Trying to pull my blinkers off

I don’t look like a middle-aged white male – well, I hope I don’t – but I’ve realised I think a lot like one over the past few months.

One of my responsibilities in my new job is to convene a diversity and inclusion council. As a result, I hear – and report – a lot on the subject. I also attended the 2017 Women’s Leadership Symposium this week, which focussed on Australia’s plummeting diversity outcomes and rising gender pay gap.

It’s slowly dawning on me that I’ve lead a very sheltered and fortunate professional life. My gender has never been an issue. I’m (fairly) sure it hasn’t hindered my career progress at any point.

I started my working life back in the 1980s – at age 17 – as a cadet journalist. My gender wasn’t a drawback during the recruitment process – an even mix of sexes were chosen for the intake.

My gender didn’t matter during my cadetship either. Mastering shorthand was far more critical to becoming a graded journalist.

My trade was heavily unionised and the pay rates were fixed when you moved to being a fully fledged journalist. There was no gender-based pay gap. It may have kicked in later when women tried to move up the ladder, but I didn’t hang around long enough to find out.

I embarked on a career in women’s magazines instead and spent the next 20+ years in an environment that I’m now looking back on with wide eyes. Women edited the majority of magazines and those women were managed by other women. And most of those women were amazing at their jobs, usually much better than the occasional male editor or publisher I encountered. Admittedly, there was always a man at the very top of the food chain, but he didn’t have much to do with my daily working life so I didn’t give him much thought.

My years at Cosmopolitan magazine were particularly diverse. I had a 50-year-old female boss. She had a young, male personal assistant. There were numerous openly gay employees working around me.

In magland, I didn’t need shorthand any more. The only thing holding me back wasn’t my gender, it was my personality – I had to overcome being painfully shy if I wanted to succeed.

So I did. And I did.

Each year brought promotions and pay rises. I went from sub-editor to production editor to deputy editor. I moved to Singapore and became an editor and then an editorial director. I moved back to Australia to edit one of the country’s biggest magazines – Woman’s Day – then became editorial director of a swag of weekly magazines.

Looking back, I never thought about whether I was being paid less than male editors. I was stoked with my salary.

When I hired people, it was on their merit, not their sex or sexuality. There were just as likely to be male fashion editors as female news editors.

I edited Woman’s Day until a week before giving birth to my first child. I went back to work two months afterwards. My husband took paternity leave because I earned twice as much as he did.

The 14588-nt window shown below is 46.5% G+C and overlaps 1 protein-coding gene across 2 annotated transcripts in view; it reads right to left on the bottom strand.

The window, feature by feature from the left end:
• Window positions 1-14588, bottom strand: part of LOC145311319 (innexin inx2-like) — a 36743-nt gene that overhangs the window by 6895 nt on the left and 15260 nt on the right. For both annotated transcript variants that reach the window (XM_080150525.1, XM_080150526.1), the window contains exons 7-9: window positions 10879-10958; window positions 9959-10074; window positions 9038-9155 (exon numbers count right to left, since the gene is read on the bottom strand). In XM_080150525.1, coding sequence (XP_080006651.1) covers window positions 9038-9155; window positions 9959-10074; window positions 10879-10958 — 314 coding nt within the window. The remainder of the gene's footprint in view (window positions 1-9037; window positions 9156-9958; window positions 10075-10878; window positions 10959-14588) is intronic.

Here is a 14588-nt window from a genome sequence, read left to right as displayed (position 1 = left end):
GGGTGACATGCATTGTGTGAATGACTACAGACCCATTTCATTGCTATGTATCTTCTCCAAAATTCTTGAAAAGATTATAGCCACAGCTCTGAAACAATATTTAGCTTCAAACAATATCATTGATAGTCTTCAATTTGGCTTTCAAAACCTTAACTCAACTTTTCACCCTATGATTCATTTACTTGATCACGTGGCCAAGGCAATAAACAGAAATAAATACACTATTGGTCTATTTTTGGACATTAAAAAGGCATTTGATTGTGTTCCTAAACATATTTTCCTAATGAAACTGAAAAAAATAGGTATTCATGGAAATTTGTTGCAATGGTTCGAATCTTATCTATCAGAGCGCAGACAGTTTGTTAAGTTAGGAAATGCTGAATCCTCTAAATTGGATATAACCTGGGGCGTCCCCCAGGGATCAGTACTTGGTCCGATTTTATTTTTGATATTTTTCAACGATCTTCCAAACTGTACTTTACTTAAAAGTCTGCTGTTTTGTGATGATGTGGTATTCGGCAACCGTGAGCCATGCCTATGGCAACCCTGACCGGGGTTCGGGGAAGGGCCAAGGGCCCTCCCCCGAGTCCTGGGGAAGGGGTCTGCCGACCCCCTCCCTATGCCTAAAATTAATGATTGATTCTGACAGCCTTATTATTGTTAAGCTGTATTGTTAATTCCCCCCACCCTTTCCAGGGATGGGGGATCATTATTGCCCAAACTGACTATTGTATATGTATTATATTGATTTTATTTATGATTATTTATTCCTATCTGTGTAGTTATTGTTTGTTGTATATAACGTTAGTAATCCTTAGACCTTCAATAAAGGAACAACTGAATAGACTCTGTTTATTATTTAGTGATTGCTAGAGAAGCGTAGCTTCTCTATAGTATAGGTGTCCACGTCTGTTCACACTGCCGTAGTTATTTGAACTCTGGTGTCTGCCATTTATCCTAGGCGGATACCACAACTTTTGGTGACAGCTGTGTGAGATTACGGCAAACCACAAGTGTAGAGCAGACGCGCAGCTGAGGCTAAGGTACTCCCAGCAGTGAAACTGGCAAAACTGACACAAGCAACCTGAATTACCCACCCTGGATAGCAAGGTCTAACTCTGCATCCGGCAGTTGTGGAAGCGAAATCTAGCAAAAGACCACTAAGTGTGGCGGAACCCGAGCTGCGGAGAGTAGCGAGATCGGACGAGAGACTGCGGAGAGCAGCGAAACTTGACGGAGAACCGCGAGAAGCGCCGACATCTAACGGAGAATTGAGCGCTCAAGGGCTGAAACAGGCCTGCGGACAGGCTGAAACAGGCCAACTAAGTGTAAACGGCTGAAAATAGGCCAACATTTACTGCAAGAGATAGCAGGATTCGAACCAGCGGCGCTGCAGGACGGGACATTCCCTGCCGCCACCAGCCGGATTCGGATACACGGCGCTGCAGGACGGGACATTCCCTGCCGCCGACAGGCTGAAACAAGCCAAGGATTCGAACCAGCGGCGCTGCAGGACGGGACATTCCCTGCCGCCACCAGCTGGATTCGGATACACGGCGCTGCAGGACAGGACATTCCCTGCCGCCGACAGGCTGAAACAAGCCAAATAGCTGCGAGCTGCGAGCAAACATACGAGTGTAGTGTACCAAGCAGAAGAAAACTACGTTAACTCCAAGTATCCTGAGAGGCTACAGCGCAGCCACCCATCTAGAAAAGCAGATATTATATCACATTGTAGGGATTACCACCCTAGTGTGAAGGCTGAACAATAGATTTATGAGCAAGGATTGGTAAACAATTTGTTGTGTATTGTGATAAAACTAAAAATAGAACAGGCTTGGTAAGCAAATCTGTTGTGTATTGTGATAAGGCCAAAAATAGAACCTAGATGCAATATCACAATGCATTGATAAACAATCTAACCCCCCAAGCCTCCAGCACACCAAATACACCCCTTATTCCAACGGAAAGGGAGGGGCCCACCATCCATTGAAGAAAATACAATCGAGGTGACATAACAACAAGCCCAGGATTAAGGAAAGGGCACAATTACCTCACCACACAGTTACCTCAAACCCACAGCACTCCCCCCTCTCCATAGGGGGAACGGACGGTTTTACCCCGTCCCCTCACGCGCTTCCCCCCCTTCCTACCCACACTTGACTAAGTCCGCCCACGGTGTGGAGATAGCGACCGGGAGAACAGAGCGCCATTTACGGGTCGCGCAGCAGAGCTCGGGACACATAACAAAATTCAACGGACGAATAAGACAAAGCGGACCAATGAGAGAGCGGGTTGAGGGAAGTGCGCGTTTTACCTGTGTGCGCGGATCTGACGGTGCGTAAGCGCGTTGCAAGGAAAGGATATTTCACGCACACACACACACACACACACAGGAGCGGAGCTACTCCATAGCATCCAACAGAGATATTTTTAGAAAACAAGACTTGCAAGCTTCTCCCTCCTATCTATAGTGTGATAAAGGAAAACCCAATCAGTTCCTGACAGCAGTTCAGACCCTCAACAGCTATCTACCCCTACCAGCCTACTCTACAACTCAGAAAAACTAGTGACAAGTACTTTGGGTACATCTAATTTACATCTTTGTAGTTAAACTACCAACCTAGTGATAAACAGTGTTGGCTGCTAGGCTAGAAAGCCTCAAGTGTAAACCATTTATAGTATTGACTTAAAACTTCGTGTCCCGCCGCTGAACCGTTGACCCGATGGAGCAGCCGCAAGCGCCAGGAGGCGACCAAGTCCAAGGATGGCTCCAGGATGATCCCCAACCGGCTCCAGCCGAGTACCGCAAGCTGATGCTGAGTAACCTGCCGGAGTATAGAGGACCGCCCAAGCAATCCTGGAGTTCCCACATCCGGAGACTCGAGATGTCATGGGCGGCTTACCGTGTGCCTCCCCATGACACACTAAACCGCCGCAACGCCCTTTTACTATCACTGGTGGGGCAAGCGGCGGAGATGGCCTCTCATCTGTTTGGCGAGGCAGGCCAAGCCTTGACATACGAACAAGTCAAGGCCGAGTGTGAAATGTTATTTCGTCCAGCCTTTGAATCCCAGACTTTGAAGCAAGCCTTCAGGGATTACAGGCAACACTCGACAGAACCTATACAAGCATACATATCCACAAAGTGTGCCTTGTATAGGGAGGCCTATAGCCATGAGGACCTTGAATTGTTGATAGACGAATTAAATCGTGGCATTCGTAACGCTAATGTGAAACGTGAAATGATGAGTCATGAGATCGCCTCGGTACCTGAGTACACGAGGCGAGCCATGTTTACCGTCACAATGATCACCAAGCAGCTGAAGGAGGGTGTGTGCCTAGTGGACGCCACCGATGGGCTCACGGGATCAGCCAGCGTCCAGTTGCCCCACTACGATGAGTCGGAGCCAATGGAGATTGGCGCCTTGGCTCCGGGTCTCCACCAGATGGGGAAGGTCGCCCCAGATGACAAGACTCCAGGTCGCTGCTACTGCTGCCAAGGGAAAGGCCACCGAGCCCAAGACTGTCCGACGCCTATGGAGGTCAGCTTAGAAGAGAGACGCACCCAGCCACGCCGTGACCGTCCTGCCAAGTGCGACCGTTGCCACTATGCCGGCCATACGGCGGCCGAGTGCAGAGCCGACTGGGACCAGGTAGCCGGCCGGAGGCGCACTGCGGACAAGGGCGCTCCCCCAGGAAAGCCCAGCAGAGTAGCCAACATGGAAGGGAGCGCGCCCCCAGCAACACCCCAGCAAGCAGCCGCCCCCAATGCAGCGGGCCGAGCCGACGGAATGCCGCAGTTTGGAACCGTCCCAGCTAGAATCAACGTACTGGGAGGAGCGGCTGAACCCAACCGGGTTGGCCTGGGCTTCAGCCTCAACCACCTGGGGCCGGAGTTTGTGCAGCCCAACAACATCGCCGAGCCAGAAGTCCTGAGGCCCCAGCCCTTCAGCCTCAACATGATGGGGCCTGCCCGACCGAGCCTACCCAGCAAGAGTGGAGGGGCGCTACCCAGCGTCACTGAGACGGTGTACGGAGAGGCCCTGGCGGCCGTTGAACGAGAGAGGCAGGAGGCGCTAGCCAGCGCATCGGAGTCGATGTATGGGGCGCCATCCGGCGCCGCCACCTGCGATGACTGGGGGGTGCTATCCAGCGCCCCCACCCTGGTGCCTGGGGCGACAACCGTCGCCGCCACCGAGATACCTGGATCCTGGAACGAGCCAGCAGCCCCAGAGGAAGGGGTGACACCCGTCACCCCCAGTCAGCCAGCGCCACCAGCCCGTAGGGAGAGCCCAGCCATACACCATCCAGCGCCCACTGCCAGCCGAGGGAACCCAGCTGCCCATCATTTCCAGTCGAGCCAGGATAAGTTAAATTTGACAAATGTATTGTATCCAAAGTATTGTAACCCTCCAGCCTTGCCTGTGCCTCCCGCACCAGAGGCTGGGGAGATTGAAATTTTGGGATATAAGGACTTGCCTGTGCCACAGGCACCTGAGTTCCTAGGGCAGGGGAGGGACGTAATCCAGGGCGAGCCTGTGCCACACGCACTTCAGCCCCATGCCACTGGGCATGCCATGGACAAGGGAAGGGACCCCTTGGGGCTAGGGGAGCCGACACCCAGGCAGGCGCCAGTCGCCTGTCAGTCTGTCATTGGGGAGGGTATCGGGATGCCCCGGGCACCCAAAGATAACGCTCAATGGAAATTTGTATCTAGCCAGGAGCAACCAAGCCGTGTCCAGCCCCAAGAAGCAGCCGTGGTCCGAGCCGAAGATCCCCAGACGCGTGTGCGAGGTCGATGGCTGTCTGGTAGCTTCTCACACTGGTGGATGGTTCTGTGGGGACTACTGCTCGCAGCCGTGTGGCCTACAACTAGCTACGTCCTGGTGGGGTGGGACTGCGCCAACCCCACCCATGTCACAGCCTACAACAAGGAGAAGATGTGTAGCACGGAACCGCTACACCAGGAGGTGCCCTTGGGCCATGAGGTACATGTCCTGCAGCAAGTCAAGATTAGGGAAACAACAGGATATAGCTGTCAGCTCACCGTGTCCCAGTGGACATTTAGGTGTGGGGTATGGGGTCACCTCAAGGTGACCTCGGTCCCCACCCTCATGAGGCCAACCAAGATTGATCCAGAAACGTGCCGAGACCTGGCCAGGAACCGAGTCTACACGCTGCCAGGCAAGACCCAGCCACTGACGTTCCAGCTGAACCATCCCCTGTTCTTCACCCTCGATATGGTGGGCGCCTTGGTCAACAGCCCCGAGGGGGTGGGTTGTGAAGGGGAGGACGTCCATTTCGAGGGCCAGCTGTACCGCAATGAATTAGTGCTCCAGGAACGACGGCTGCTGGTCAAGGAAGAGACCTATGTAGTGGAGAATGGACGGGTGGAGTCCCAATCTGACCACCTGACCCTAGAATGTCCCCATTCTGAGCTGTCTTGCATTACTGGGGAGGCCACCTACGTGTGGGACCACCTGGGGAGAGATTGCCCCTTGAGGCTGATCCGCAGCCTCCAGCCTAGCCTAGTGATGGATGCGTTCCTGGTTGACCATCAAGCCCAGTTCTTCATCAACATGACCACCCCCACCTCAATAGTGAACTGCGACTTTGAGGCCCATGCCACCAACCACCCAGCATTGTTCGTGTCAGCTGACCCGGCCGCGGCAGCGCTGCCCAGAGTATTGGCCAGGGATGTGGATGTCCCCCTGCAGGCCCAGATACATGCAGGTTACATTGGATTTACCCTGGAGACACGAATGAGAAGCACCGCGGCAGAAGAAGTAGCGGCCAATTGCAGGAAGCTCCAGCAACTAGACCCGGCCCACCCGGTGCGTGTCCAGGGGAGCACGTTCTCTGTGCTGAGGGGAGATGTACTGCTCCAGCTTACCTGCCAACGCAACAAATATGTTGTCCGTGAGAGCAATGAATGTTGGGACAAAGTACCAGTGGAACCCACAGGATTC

Thirteen years later, he still works part-time. It turns out that’s pretty unusual in Australia. While 76% of men who work full time have a partner who stays at home or works part-time, only 15% of women enjoy the same. It’s why Annabel Crabbe – one of the speakers at the symposium – wrote The Wife Drought.

She reckons if women had “wives” to take care of the home front there’d be a lot more of them at the top of business and politics.

The very first time I experienced diversity challenges was last year. They weren’t because of my sex, well, not entirely. They were mainly about my age. I was trying to succeed in the world of digital journalism, where it was preferable to be pretty, young and cheap to hire. I was no longer any of those things, so News Limited found no use for me within its walls after making my role as digital travel writer redundant.

I’m still a little dumbfounded by that, given my resume and versatility. But I’ve decided it’s their loss and my gain to have been pushed out of my comfort zone. I’ve moved into a new role outside journalism, in a workplace that values my skills and couldn’t give a toss about my age or looks.

That’s a long winded way of saying I’m struggling to get my head around the diversity challenges women face after spending so many decades NOT confronting those obstacles. Every day I hear more and more horrifying stories about the sort of discrimination people encounter because of their sexuality, gender or cultural background.

The gender pay gap in Australia is widening rather than narrowing. Very little progress is being made on getting women into positions of influence in business or government.

And I was much like the oblivious middle-aged, white men who don’t see a problem … because it hasn’t been a problem for me.

After two days at the Women’s Leadership Symposium, being bombarded with depressing statistics, it’s a bit confronting to see just how much of a problem it is. And how hard it will be to solve while women remain the primary caregivers for the next generation.

I don’t have any answers, just a wobbly hope that my daughters won’t face discrimination. I want them to have every opportunity for success and to be rewarded for their efforts at the same level as a man.

Anything else remains inconceivable.

Song of the day: Madonna “What it feels like for a girl”






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